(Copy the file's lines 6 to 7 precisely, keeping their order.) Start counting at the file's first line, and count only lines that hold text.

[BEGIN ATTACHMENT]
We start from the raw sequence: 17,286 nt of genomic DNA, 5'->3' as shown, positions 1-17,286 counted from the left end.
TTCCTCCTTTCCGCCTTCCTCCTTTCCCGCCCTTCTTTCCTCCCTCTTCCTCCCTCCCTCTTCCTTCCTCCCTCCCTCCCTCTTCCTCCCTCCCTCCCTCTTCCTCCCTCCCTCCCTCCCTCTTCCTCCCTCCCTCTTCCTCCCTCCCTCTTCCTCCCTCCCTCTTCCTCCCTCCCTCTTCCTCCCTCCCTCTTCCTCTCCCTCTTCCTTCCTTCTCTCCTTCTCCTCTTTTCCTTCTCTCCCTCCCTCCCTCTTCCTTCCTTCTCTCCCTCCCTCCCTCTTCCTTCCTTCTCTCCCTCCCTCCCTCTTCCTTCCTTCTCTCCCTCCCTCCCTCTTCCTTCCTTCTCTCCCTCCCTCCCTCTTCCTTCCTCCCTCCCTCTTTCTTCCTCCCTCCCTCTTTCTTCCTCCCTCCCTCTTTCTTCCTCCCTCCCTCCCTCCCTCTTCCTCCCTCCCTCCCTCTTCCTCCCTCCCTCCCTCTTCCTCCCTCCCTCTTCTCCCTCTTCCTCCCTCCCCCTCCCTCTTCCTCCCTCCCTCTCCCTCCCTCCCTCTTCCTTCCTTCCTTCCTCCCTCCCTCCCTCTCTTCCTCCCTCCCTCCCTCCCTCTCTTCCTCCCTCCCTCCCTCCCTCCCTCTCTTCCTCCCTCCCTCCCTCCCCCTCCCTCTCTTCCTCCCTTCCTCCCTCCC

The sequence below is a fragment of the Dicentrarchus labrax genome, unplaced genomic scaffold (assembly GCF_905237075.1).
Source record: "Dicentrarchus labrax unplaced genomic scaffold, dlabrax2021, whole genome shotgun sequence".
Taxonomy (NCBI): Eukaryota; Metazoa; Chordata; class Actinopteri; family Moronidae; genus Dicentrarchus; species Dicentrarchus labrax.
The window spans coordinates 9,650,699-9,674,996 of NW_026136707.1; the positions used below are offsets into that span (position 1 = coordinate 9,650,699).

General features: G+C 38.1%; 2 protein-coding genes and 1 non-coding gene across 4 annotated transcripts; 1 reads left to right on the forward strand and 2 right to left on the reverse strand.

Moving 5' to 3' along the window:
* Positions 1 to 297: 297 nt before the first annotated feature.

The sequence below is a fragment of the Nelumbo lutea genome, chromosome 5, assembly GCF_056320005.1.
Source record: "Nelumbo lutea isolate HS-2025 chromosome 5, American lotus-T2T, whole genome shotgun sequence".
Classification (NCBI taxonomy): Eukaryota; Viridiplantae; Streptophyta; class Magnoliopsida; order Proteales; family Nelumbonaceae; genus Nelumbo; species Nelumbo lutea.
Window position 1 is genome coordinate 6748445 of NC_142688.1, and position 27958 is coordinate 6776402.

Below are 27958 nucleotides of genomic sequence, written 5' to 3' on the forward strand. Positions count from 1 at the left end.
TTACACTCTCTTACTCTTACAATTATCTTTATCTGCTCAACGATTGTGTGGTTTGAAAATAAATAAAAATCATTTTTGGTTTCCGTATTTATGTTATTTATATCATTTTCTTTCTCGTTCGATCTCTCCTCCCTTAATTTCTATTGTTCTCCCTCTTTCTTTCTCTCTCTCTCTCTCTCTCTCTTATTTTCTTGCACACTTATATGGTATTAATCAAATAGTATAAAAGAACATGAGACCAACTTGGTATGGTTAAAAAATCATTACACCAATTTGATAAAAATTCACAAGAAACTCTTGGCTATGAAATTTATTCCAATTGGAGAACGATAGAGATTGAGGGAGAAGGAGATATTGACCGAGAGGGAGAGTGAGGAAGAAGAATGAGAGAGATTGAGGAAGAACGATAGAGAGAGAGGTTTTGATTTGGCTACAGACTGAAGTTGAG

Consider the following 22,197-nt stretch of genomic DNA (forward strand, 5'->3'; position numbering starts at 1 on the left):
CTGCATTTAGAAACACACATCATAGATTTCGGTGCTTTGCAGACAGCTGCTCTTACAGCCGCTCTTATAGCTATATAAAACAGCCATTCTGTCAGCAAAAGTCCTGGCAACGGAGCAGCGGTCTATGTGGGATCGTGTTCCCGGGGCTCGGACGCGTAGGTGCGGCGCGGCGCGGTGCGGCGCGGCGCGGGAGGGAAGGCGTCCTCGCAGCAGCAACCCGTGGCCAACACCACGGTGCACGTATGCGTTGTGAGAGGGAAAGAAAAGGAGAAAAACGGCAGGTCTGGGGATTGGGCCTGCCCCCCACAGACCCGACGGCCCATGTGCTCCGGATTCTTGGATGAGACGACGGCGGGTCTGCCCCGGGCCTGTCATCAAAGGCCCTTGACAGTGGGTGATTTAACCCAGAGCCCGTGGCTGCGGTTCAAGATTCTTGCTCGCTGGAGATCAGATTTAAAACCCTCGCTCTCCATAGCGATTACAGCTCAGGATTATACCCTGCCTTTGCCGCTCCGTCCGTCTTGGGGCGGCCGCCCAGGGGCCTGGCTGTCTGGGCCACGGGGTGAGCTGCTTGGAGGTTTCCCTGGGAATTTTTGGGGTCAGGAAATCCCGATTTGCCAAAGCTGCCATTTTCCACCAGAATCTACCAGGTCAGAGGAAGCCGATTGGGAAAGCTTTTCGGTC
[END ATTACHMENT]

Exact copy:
The window spans coordinates 9,650,699-9,674,996 of NW_026136707.1; the positions used below are offsets into that span (position 1 = coordinate 9,650,699).

General features: G+C 38.1%; 2 protein-coding genes and 1 non-coding gene across 4 annotated transcripts; 1 reads left to right on the forward strand and 2 right to left on the reverse strand.